Of course, a prime minister needs to get out into the country from time to time, meeting ordinary people and businesses or visiting areas devastated by floods or other disasters. But these events take up an enormous amount of time and given his immense work-load, such opportunities tend be rare and in times of crisis they are among the first things to be shelved. But not it seems for this prime minister obsessed as he is with his own image. Which raises the question: while the PM is off on his visits to factories or driving tractors through walls who is governing the country? The answer it seems is ‘no-one’, or perhaps ‘everyone’. Ministers largely do their own thing without any central direction or control which is the main function of the Prime Minister. Such few good things as the government has achieved, like the rapid vaccine roll-out, have been down to individual ministers not the PM. It is that lack of leadership which accounts for the mixed messaging, the frequent U turns, the failure to sack corrupt or incompetent ministers or respond quickly or adequately to events like the humanitarian crisis in Ukraine - in short, the complete shambles at the heart of government. Meanwhile the whole circus is presided over – one cannot say ‘led’ – by a clown with permanently tousled hair and an inane grin who likes nothing better than to dress up and amuse the general public by silly antics.

But it is not just his lack of leadership or general buffoonery that make this Prime Minister unfit for the office he holds. He is seriously incompetent. His failure to master his briefs is evident from the frequent gaffes and misstatements – some of them, as in the case of Nazanin Zaghari-Ratcliffe, with serious consequences for innocent people. He has turned Prime Minister’s Question Time into a charade. Rather than even attempt to answer serious questions he prefers to play to the gallery by attacking the opposition. Johnson’s dishonesty is notorious, to the extent that parliamentarians have become so frustrated as to break parliamentary protocol and openly accuse him of lying. He has no loyalty. Having stabbed his long-term friend, David Cameron, in the back over Brexit he then did the same to the Democratic Unionist Party over the Northern Ireland Protocol in order to force through the EU Withdrawal Agreement and “Get Brexit done”, since when he has been trying to unpick the deal. His failure to sack incompetent Ministers like Priti Patel, whom even The Sun newspaper - normally a supporter of the government - categorised as “Priti Hopeless,” is a sign of his weakness. His decision to put his own unelected appointee, Dominic Cummings, in front of the press for breaking Covid rules rather than take responsibility himself was sheer cowardice. His preposterous claims, parroted by several Tory Ministers, that Britain is “at the forefront” or “taking the lead” in the current humanitarian crisis in Ukraine is deeply offensive to all those front-line states, not least Poland, who really are dealing with the crisis. His remarks to a Tory Party conference on 19 March, seeking to compare the heroic struggle of the Ukrainian people to defend their homeland from aggression with British people voting for Brexit, has sent waves of disgust around the UK and Europe.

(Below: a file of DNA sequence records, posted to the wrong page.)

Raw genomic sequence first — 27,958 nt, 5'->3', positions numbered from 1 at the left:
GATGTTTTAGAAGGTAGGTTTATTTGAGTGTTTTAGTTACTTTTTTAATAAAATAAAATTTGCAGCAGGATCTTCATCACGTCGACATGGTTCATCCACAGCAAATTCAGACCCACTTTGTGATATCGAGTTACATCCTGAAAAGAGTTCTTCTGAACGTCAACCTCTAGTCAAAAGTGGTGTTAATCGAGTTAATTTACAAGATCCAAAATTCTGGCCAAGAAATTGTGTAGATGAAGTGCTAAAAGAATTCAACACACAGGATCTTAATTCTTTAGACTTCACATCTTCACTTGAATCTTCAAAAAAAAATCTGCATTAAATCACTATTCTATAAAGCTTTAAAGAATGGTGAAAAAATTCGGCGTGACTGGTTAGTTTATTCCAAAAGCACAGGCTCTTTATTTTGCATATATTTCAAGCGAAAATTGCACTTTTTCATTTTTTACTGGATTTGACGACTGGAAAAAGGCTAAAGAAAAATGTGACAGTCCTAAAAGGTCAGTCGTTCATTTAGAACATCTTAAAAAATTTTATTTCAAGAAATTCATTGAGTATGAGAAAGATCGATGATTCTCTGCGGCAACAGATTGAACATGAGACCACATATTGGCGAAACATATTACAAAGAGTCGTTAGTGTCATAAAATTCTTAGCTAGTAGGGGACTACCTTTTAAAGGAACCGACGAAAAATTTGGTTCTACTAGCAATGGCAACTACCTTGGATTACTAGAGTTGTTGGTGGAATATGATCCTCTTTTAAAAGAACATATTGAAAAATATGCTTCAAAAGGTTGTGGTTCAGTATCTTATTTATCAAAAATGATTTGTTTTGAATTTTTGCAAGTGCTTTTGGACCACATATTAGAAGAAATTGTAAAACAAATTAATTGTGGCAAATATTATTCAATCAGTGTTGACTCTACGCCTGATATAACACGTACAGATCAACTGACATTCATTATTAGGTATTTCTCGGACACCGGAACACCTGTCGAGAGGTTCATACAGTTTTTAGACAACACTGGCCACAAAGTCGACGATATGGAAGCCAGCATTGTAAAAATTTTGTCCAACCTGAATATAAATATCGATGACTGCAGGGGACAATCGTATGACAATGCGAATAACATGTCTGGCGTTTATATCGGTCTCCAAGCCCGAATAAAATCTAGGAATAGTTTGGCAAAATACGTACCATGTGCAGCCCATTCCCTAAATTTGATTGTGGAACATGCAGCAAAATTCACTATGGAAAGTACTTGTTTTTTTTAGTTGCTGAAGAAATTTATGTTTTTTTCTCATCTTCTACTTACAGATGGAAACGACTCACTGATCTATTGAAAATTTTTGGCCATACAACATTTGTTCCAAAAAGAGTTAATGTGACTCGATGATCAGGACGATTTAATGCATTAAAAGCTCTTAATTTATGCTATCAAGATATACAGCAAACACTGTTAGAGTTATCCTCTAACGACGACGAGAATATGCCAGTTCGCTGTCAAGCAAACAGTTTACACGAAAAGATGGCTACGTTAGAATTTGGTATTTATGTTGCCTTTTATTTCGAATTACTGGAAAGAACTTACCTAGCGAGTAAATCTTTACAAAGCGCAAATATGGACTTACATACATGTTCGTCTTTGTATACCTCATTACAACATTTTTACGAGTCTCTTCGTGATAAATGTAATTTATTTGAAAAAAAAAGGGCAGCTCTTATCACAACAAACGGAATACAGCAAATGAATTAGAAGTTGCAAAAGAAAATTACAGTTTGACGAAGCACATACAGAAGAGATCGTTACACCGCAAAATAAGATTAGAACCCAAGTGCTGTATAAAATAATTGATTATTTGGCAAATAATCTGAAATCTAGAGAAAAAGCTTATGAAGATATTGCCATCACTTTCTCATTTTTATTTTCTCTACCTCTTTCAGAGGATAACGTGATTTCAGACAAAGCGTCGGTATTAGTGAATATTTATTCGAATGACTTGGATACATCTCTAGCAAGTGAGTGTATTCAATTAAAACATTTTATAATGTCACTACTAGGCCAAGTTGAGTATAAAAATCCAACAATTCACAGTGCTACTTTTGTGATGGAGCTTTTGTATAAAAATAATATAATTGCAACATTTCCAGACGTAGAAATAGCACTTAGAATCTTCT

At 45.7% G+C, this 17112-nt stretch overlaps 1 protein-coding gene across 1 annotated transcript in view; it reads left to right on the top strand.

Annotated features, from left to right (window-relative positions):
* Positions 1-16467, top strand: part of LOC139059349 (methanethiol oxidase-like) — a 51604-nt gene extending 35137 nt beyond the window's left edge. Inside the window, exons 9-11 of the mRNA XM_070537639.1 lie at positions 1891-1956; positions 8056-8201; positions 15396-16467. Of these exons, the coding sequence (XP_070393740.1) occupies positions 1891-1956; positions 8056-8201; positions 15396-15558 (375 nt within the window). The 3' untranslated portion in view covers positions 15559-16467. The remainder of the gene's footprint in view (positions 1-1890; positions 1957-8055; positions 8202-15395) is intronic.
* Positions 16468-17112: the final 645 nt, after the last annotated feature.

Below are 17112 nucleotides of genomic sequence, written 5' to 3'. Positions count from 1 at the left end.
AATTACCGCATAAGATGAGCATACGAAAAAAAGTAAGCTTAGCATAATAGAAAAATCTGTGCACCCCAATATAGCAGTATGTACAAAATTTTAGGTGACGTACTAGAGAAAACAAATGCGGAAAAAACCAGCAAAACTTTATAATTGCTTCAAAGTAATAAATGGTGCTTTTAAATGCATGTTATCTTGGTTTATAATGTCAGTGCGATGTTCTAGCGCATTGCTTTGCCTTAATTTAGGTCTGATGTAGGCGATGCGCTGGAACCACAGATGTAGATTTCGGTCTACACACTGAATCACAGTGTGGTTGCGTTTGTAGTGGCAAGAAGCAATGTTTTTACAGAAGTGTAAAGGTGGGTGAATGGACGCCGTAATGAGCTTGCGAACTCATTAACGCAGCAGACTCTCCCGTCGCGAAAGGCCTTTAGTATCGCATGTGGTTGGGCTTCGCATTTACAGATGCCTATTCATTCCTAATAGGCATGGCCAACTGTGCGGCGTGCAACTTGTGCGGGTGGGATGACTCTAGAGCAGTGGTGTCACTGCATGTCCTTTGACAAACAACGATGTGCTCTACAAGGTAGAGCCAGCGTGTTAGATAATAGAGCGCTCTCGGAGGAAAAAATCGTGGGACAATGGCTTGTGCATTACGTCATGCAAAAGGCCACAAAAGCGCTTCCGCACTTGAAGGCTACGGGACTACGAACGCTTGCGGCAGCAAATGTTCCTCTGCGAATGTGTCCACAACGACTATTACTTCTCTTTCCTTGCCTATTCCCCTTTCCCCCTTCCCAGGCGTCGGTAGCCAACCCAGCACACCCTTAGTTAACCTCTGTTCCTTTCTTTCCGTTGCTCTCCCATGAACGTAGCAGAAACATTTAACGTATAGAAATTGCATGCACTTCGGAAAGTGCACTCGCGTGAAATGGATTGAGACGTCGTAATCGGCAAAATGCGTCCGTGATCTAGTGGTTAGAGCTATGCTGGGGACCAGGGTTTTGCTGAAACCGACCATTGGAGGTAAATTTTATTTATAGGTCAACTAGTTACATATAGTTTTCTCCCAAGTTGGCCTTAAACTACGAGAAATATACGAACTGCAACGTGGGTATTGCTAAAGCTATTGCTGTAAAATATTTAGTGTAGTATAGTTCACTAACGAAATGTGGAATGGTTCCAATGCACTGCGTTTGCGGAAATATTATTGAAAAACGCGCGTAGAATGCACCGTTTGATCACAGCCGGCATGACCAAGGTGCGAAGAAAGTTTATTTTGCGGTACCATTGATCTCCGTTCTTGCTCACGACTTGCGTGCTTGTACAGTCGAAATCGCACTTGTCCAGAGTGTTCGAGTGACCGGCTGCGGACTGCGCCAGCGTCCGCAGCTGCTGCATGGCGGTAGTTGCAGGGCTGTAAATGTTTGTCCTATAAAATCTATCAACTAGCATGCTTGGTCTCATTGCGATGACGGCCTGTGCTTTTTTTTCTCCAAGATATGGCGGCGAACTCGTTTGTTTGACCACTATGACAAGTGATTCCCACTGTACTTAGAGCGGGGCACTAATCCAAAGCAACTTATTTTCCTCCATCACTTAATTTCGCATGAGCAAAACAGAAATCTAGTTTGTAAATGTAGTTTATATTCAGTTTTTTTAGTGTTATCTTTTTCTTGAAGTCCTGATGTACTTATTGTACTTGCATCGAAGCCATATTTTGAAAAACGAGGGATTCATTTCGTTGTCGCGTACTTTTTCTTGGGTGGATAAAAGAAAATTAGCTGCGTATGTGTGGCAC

Mediocrity in politics is, alas, not unusual but in his combination of arrogance, dishonesty, sleaze, weakness, cynical self-interest and ineptitude, Boris Johnson is surely without parallel. He is unquestionably the worst British Prime Minister in living memory. Lampooned by journalists, castigated by former Prime Ministers and Tory grandees, questioned by police over breaking his own Covid rules, only a person totally without shame, without integrity and without any concern for the welfare of his country or the dignity of his office could remain in the job – yet Johnson clings on like a limpet, allegedly boasting that it would take tanks on the lawn to remove him from Downing Street. His persistence is shaming to the country and the party he purports to lead.

Johnson was not elected Party leader for his ability, which many Tory MPs seriously doubted, but for his popularity – the belief that he could win an election, which he duly did and massively. But as other populist leaders have discovered, the gilt quickly wears off when the overblown rhetoric is not matched by the delivery. Despite his huge electoral victory, Johnson’s popularity has largely evaporated and for some time he has been trailing badly in the polls. In times of crisis, as during the Falklands war, people rally round the government. Unsurprisingly, Johnson’s polling has improved slightly since the outbreak of war in Ukraine. What is more telling is that a majority of Britons still think he should resign. It is only the sycophants and place men in the Tory party who enable him to remain in office. He will go in due course. The Tory Party is ruthless with leaders who cannot deliver election success. The question is when and how much damage will he do in the interim? There are those who say this is not the time to change the leadership. They are wrong. When the free world is faced with an attack on its fundamental values of liberty, democracy, and humanity, Britain needs to be led by a person of honesty, integrity and courage, not a weak self-serving opportunist. It needs a statesman like Volodymyr Zelensky, not a buffoon like Boris Johnson. His departure cannot come soon enough.